Targeting extracellular ATP and the P2X7 receptor to fight Coronavirus disease 19
In severely ill Covid‐19 patients, a cytokine storm syndrome causing severe pneumonia has been observed that fulfils some of the Berlin criteria of acute respiratory distress syndrome (ARDS). In addition, in the lungs of Covid‐19 patients a massive infiltration by inflammatory cells (neutrophils and monocytes/macrophages) with increased blood levels of pro‐inflammatory cytokines, chemokines and of pro-coagulant factors has also been observed. It is believed that an essential component of preventing extensive lung injury caused by severe acute respiratory syndrome‐Coronavirus‐2 (Sars‐Cov‐2) is macrophage inhibition. Therefore, a promising target to down-regulate the responses of macrophages might be the P2X7 receptor.
In a new study published in the British Journal of Pharmacology, University of Ferrara scientists Professor Francesco Di Virgilio and Dr Alba Clara Sarti together with Dr. Yong Tang, Chengdu University of Traditional Chinese Medicine, and Dr. Marco Rossato from the University of Padova, propose a hypothesis that the P2X7 receptor might be an ideal therapeutic target in Covid-19-associated severe pneumonia. The P2X7 receptor is a plasma membrane receptor gated by extracellular ATP. ATP, the well-known and ubiquitous intracellular energy currency, is also the most ubiquitous and earliest damage‐associated molecular pattern (DAMP) released at all inflammatory sites, including the lungs. The P2X7 receptor is one of the most powerful stimulators of PYD domain‐containing protein 3 (NLRP3) inflammasome, and therefore of secretion of the potent inflammatory cytokines IL-1β and IL-18. There is evidence that SARS‐Cov, the aetiological agent of SARS epidemic in 2002 directly activates NLRP3 inflammasome through a mechanism dependent on Ca2+. Furthermore, P2X7 receptor stimulation promotes release of several other cytokines and chemokines, and sustained production of reactive oxygen species (ROS).
“Injured tissues release large amounts of ATP that, once in the extracellular space, ligates the P2X7 receptor and acts as a very powerful inflammatory agent. We are just starting to identify the multiple pathways set in motion by ATP/P2X7, and to learn to mitigate the dire effects caused by their activation. There is an immense room here for the development of innovative anti-inflammatory drugs”, says Professor Di Virgilio.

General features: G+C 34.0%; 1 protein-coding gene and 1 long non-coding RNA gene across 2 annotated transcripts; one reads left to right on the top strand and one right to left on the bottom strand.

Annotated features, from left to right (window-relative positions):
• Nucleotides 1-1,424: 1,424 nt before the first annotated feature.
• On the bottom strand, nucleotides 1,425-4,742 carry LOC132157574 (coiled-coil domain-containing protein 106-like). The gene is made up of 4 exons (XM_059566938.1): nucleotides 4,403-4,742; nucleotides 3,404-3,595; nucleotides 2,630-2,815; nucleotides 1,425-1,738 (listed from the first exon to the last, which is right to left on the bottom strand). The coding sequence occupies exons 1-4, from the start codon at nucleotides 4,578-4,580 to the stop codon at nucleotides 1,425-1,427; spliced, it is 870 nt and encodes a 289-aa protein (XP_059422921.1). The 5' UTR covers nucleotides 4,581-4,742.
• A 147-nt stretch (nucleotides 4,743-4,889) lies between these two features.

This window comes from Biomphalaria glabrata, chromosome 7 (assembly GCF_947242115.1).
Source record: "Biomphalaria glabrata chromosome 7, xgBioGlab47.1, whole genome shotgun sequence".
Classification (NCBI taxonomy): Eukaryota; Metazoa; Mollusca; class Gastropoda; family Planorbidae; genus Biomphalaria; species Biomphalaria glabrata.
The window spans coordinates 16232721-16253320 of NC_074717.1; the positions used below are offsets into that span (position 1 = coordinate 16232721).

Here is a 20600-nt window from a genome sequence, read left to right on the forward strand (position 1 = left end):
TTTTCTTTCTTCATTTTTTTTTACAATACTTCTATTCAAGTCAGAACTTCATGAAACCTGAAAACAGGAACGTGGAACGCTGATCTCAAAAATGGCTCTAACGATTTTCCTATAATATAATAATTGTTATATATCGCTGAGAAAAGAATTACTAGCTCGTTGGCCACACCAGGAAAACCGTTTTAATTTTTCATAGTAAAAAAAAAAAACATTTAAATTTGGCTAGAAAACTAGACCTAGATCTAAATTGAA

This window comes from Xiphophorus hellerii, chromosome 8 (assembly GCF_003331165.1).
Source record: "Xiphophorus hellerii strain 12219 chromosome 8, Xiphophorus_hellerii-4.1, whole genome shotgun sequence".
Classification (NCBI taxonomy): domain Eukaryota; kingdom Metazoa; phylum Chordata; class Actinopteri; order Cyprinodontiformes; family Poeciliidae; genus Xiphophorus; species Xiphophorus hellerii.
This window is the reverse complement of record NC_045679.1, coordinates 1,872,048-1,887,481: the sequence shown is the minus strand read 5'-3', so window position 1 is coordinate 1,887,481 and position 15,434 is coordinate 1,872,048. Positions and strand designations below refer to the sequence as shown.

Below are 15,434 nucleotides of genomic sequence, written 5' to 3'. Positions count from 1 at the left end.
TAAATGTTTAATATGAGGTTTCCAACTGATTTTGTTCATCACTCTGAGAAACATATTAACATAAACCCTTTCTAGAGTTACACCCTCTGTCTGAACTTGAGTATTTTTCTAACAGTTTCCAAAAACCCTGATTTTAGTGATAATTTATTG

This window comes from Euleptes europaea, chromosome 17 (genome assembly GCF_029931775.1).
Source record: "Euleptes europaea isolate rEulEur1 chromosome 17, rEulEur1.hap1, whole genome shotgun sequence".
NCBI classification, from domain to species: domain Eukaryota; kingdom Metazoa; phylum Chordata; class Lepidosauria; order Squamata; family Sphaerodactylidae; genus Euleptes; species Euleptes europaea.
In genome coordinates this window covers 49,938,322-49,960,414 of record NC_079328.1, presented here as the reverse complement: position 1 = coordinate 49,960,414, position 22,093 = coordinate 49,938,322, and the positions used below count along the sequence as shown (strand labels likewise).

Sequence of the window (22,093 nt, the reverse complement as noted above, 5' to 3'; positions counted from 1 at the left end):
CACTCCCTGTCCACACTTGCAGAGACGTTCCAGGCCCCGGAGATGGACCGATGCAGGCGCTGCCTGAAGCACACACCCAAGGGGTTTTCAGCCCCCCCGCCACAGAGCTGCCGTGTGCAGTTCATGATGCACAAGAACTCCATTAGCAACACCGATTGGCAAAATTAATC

Studies have shown that the genetic ablation or pharmacological inhibition of P2X7 receptors causes a marked reduction in cytokine levels, inflammatory cell infiltration and lung damage in in acute lung injury (ALI) caused by the inhalation of endotoxin (lipopolysaccharide, LPS), an experimental model of acute respiratory distress syndrome (ARDS). P2X7 receptor deficiency also caused a reduction in pro‐IL‐1α release and alveolar macrophage death in the lungs of mice undergoing ALI.
Of interest, P2X7 receptor‐deficient mice displayed markedly reduced lung inflammation in bleomycin‐ or silica‐induced lung fibrosis models. This suggests that the use of P2X7 receptor antagonists might be beneficial for Covid‐19 patients who might have less severe pneumonia and do not need intensive care units’ admission, but will later develop lung fibrosis. Overactivation of the P2X7 receptor in Covid-19 might also be responsible of “exhaustion” of lymphocyte functions, likely due to inhibition of mitochondrial metabolism, as seen in monocytes during sepsis.
Extensive pulmonary oedema, mostly dependent on the release of VEGF is a key feature of ARDS. Increased blood levels of VEGF have been reported in Covid‐19 patients. The P2X7 receptor induces the release of VEGF and neo‐angiogenesis in vivo, accordingly, VEGF‐dependent increase in vascular permeability is suppressed by the blockade of P2X7 receptors. It might therefore be beneficial to target the P2X7 receptor to fight the early exudative phase in ARDS. Furthermore, P2X7 receptor stimulation is also a powerful trigger for the release of tissue factor (TF), and therefore for the activation of intravascular coagulation.
Till date, no test has been conducted to explore therapeutic effects of P2X7 receptor blockade in a disease condition associated with uncontrolled hyperinflammation, as in Covid‐19. The authors propose that the administration of P2X7 receptor antagonists might be beneficial in patients with severe pneumonia, especially those admitted to intensive care units who need intubation. The aim will be to reduce hyperinflammation, thrombosis and the possible side effects of ventilation, and to prevent development of lung fibrosis.
To validate this hypothesis, identification of a marker of receptor engagement will be required. To assess the extent of P2X7 receptor blockade, blood levels of P2X7 receptor can be easily measured. On the basis of the above considerations, the authors believe that P2X7 receptor antagonism could be a promising strategy to treat Covid‐19 patients with rapidly evolving ARDS.
Di Virgilio F, Tang Y, Sarti AC, Rossato M. A rationale for targeting the P2X7 receptor in Coronavirus disease 19. Br J Pharmacol. 2020 ;177(21):4990-4994.Go To Br J Pharmacol